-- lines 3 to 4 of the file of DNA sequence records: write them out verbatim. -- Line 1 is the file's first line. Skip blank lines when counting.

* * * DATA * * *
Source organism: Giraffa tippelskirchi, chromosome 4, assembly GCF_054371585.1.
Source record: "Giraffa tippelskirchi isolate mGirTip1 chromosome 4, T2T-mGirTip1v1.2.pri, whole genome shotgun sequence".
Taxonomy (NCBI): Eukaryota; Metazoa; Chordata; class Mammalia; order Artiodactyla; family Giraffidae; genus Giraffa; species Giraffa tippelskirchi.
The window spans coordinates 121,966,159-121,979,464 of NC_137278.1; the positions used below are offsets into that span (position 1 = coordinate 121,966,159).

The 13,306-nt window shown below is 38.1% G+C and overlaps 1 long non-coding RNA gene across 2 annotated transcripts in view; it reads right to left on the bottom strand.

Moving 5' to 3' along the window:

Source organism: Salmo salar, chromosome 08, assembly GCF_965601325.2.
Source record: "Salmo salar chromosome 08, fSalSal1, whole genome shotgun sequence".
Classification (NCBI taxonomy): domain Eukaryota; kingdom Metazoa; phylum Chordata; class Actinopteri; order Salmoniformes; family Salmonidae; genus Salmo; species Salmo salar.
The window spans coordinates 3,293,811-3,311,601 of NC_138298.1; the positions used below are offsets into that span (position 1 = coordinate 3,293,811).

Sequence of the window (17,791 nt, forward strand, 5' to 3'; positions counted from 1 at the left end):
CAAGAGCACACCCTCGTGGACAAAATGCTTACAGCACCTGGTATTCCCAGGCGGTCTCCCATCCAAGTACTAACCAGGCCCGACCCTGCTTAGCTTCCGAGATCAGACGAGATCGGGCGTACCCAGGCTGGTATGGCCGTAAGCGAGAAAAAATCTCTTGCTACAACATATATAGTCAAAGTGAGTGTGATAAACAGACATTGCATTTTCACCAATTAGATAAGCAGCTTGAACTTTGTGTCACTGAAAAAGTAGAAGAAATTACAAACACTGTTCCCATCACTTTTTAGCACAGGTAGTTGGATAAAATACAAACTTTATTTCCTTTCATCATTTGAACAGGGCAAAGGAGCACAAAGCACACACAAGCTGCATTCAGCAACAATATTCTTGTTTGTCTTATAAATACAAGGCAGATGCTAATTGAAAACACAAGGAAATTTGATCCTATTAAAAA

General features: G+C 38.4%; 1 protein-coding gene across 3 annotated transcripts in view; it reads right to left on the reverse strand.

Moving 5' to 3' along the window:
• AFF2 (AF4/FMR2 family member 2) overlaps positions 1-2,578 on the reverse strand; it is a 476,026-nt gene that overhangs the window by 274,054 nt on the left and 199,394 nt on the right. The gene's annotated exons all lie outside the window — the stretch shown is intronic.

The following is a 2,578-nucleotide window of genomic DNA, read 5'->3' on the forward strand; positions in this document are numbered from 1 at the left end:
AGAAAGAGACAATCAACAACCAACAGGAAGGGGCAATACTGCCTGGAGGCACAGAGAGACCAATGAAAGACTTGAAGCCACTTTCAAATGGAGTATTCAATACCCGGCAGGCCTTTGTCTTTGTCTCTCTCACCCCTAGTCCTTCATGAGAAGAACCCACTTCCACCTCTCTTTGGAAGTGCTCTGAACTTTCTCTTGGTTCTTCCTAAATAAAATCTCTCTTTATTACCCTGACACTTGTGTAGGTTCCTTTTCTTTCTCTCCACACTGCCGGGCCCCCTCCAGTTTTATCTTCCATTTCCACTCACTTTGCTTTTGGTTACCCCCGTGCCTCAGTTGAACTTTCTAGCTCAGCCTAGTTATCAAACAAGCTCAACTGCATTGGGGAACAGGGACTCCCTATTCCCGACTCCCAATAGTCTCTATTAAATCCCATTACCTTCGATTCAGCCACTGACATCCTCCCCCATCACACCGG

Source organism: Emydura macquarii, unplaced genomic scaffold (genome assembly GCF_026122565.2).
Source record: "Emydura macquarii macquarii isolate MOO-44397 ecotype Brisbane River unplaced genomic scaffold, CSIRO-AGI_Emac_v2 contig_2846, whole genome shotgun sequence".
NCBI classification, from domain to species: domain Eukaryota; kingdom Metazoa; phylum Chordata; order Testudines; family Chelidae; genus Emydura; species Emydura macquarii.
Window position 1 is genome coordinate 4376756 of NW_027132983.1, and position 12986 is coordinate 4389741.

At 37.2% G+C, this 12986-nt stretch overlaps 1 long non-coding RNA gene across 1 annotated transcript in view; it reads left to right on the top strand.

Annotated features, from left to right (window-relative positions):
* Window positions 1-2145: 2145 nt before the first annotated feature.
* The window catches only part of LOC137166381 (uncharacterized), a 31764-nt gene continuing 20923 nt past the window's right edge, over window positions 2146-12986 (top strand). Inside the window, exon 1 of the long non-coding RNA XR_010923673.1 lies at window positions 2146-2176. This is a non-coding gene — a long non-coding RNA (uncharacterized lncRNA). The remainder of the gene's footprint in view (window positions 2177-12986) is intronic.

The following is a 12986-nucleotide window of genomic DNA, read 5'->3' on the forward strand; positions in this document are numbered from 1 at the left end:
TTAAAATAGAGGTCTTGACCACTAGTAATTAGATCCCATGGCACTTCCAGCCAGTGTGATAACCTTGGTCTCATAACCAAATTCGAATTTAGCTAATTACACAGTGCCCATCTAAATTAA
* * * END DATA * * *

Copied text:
Taxonomy (NCBI): Eukaryota; Metazoa; Chordata; class Mammalia; order Artiodactyla; family Giraffidae; genus Giraffa; species Giraffa tippelskirchi.
The window spans coordinates 121,966,159-121,979,464 of NC_137278.1; the positions used below are offsets into that span (position 1 = coordinate 121,966,159).